There’s a decent chance that sooner or later, you or a loved one will need a personal-care attendant.
I’ve already been there, having to arrange personal in-home care for my mother before she died. Fortunately, most of the attendants we hired were good. That’s not the case with the miscreants described in a report released Tuesday by the Department of Health and Human Services’ Office of Inspector General (OIG).
HHS comes off as an enabler. Some attendants were fraudulently paid while neglecting suffering patients as the department failed to implement years-old recommendations to correct the scandal, according to the OIG.
“Significant vulnerabilities,” the OIG said, “including a lack of internal controls” continue to plague the program.
Building on the OIG’s 2012 study, investigators found “significant and persistent compliance, payment, and fraud vulnerabilities” with the personal-care services (PCS) program. It was a $12.7 billion operation in 2011. In many cases, the attendants work for personal-care agencies that bill Medicaid for their services. States operate their own Medicaid programs under federal guidelines.
Since that six-year-old study was issued, the new review, first reported by CBS News, said the OIG has opened more than 200 investigations of possible fraud and patient harm and neglect in the PCS program across the country.
Because the federal government provides much of the funding, it has a responsibility to make sure that people are not harmed or ripped off. But the OIG says officials in the department’s Centers of Medicare and Medicaid Services (CMS) have not implemented previous recommendations that could have prevented some of the ongoing problems.
The OIG said it “continues to recommend” that CMS “take regulatory action to establish safeguards that will prevent fraudulent or abusive providers from enrolling or remaining as PCS attendants” and better protect against “fraud and patient harm and neglect.”
Examples from the report of that fraud, harm and neglect, in some cases by close relatives, are disgraceful:
- “In Illinois, a concerned neighbor who had been unable to reach a beneficiary for days found the beneficiary in an incoherent state, covered in dried excrement. The investigation revealed that the PCS attendant had not seen the beneficiary, her mother, for a week before the incident.” The attendant even submitted claims to be paid for the home care when the mother was hospitalized.
- “A PCS attendant in Vermont submitted claims for 456 hours of services that were not provided. . . . The attendant allegedly had an arrangement with the patient’s wife to evenly split the payments for services.” The wife also allegedly paid off the attendant with her husband’s prescription opioid painkillers “despite the patient appearing to be in significant discomfort and the attendant being on probation for drug possession.”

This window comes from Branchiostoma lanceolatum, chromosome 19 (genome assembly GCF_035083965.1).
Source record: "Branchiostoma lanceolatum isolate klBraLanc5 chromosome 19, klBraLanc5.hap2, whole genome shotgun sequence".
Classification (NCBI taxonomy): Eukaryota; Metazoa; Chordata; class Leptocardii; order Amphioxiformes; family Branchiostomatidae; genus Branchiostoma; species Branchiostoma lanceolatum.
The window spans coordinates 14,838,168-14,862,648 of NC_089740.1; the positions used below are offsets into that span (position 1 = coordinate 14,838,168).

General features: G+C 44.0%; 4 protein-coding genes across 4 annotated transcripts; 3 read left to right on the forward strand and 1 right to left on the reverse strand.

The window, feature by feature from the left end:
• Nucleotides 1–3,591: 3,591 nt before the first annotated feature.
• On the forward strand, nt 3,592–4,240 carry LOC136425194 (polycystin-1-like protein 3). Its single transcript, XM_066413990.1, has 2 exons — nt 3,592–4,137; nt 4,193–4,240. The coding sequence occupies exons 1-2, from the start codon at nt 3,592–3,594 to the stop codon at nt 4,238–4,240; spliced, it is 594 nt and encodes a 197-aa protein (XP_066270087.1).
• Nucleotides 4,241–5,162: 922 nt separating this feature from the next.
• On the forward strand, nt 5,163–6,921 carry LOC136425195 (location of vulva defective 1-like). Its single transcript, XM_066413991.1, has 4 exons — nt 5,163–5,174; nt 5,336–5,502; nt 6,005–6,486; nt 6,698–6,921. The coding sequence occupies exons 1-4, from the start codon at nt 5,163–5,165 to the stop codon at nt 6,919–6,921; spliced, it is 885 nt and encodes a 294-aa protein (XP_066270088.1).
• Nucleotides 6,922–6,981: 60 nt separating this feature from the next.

- “A beneficiary in Pennsylvania died of exposure to the cold while under the care of a PCS attendant who provided inadequate supervision. The beneficiary had a pervasive developmental disorder and a history of running away. . . . For an unexplained reason, the attendant took the beneficiary shopping in downtown Philadelphia. The attendant lost sight of the beneficiary in a crowded department store and then waited an hour to call authorities.”
- “A beneficiary in Idaho suffered from severe dehydration and malnourishment and was hospitalized after her son, who was employed as his mother’s PCS attendant, neglected her care. . . . While serving a search warrant at the home shared by the mother and son, investigators found the home filthy with drug paraphernalia, trash, and dog feces among the piles of clutter.”
- “On a sunny and hot July day, a PCS attendant in Maryland left a beneficiary with developmental disabilities in a locked car while shopping with a companion. The beneficiary was not supposed to be left unsupervised at any time.”
Better internal controls possibly could catch reprobates like these because they sometimes do stupid things, such as billing for “impossibly or improbably large volumes of services,” for hours of service to multiple patients on the same day or for service on the same day to beneficiaries who lived too far apart for that to be possible.
The inspector general’s office recommended that the department set “minimum Federal qualifications and screening standards for PCS workers, including background checks,” require states to register all PCS attendants and require claims for payments to include dates of service and the names of the attendants providing service.
A CMS statement said the agency “takes the oversight of state personal care service programs seriously and we have taken a number of steps to improve personal care service programs in recent years.” It also plans to “offer additional guidance to states” to help protect beneficiaries and taxpayers.
But if CMS takes its oversight so seriously, why hasn’t it been more forceful in protecting beneficiaries by implementing previous recommendations?
“These are real beneficiaries, and they’re real people,” David Ceron, an OIG special agent, said by telephone, “whose lives and health care have suffered because of a lack of controls.”